Lipid composition of the three co-existing Calanus species in the Arctic: impact of season, location and environment
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Arctic species of Calanus are critical to energy transfer between higher and lower trophic levels and their relative abundance, and lipid content is influenced by the alternation of cold and warm years. All three species of Calanus were collected during different periods in Kongsfjorden (Svalbard, 79°N) and adjacent shelf during the abnormally warm year of 2006. Lipid composition and fatty acid structure of individual lipid classes were examined in relation with population structure. Wax esters dominated the neutral lipid fraction. Phosphatidylcholine (PC) dominated the structural lipids followed by phosphatidylethanolamine (PE). PC/PE ratios of 3–6 suggested an increase in PC proportions compared to earlier studies. Depending on the time scale, fatty acids of wax esters illustrated either trophic differences between fjord and offshore conditions for C. hyperboreus and C. finmarchicus or trophic differences related to seasonality for C. glacialis. Similarly, seasonality and trophic conditions controlled the changes in fatty acids of triglycerides, but de novo synthesis of long-chain monoenes suggested energy optimization to cope with immediate metabolic needs. Polar lipids fatty acid composition was species specific and on the long-term (comparison with data from the past decade) composition appears related to changes in trophic environment. Fatty acid composition of PC and PE indicated relative dominance of 20:5n-3 in PC and 22:6n-3 in PE for all three species. The combination of PE and PC acyl chain and phospholipid head group restructuring indicates an inter-annual variability and suggests that membrane lipids are the most likely candidate to evaluate adaptive changes in Arctic copepods to hydrothermal regime.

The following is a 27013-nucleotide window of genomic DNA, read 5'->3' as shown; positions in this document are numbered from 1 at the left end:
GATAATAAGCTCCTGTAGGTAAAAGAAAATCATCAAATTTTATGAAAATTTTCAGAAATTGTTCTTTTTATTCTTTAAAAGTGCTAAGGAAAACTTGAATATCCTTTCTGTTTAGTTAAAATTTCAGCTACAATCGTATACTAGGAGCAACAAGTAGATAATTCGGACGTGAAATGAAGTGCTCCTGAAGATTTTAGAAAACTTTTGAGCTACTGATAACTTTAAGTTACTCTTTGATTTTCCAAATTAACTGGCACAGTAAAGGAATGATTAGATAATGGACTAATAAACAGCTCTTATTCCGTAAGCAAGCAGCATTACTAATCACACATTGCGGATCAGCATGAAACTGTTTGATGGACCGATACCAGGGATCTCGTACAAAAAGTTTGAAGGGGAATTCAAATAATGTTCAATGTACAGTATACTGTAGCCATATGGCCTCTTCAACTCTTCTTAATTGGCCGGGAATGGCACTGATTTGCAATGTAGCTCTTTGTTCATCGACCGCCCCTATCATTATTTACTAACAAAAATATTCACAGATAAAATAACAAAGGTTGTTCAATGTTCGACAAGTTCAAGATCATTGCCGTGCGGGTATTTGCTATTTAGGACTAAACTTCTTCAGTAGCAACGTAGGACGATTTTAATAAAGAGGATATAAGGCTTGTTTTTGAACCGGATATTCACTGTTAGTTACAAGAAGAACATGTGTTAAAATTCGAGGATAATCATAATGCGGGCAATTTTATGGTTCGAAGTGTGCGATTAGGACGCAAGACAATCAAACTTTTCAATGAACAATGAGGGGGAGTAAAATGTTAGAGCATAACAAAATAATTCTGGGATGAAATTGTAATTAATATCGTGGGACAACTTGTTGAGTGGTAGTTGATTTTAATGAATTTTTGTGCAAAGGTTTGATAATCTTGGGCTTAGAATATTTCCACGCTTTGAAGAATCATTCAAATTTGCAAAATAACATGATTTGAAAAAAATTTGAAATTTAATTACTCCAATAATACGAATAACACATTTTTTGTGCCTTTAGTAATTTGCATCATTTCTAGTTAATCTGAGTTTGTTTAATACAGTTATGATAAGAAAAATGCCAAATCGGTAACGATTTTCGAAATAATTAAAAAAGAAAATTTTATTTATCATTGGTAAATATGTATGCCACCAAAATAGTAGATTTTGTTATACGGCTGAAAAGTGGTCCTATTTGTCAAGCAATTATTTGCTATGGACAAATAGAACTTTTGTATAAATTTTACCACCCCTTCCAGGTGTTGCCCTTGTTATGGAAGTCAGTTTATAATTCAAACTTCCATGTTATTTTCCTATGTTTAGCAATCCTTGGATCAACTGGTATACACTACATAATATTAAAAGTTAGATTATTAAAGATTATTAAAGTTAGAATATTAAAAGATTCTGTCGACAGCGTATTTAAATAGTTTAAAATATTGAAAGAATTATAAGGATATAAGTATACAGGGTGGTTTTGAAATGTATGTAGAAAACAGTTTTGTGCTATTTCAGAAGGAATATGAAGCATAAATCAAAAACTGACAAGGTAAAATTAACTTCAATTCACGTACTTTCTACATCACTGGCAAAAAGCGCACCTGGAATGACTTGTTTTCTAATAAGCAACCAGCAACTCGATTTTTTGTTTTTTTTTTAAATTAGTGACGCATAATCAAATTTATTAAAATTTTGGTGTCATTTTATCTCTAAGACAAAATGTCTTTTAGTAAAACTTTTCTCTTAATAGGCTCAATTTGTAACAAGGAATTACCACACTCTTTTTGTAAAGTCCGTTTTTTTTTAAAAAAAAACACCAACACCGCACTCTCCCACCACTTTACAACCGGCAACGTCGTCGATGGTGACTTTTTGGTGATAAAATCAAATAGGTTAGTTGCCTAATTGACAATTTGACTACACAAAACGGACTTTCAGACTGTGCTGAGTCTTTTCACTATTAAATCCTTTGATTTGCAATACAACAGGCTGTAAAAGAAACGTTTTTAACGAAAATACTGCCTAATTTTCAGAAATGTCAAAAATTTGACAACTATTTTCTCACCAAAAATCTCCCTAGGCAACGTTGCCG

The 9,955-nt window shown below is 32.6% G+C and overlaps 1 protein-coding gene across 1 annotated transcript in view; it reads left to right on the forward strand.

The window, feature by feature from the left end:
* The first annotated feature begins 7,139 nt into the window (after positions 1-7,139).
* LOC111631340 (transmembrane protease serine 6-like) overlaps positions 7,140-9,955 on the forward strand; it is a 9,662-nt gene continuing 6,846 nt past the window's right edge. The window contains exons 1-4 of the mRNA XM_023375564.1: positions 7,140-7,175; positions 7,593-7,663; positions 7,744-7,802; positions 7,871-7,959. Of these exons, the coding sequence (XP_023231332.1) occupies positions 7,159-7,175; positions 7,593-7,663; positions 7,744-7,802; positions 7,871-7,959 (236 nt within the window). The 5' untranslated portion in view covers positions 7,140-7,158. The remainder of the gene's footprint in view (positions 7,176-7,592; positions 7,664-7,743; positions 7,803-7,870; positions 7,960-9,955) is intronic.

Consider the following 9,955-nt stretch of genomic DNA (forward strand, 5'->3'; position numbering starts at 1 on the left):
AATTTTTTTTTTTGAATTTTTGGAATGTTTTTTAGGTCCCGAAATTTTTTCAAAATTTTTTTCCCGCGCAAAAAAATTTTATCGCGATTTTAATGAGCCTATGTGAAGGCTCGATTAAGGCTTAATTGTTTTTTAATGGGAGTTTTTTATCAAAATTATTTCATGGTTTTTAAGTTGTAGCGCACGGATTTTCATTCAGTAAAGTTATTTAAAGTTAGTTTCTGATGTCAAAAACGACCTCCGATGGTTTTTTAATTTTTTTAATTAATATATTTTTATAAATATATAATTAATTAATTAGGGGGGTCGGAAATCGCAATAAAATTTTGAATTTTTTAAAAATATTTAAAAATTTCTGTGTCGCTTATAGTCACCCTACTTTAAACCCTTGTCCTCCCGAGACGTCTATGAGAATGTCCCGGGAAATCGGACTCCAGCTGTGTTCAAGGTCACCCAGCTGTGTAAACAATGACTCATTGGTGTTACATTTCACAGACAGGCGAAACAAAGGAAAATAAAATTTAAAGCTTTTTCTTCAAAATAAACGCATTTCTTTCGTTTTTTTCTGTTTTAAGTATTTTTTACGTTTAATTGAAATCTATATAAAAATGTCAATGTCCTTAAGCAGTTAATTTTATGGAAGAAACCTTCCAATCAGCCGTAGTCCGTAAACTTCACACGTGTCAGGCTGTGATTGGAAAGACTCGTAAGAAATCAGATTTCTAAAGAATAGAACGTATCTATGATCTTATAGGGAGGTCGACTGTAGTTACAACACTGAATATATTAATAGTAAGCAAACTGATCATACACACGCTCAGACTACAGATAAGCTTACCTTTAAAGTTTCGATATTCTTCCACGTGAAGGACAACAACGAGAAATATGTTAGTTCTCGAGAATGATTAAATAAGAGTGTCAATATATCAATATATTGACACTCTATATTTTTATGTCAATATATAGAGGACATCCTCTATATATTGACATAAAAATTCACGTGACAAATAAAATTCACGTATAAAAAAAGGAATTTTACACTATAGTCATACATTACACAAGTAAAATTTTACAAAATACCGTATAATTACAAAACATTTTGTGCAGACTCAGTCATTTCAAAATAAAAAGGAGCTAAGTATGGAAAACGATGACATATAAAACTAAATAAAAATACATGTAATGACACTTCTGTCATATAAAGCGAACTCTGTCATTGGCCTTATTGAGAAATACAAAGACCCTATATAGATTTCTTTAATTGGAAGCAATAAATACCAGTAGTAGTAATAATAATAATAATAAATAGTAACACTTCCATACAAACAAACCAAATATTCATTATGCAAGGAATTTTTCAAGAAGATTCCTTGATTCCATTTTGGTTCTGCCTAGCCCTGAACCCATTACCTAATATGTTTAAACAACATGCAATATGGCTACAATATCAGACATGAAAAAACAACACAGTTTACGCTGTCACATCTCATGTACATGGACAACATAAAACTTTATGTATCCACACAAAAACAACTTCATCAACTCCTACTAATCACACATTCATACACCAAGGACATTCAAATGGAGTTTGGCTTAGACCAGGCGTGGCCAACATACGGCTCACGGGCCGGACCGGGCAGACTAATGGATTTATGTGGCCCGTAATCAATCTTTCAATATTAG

KeywordsArctic Calanus Lipids Fatty acids Polar lipids Climate
We would like to thank the crew of the R/V Jan Mayen and R/V Lance for their help during sampling as well as Kings Bay and the Norwegian Polar Institute for their technical and logistic support during this work. This work is a contribution to the Praceal project 455 funded by the French Polar Institute Paul Emile Victor (IPEV) and the MariClim project 165112/S30 funded by the Research Council of Norway. We would like to thanks Dr J. Dolan for his help in editing the manuscript and Dr. M. Greenacre for his comments and suggestions on statistics.
This article does not contain any studies with animals performed by any of the authors.
Informed consent was obtained from all individual participants included in the study.
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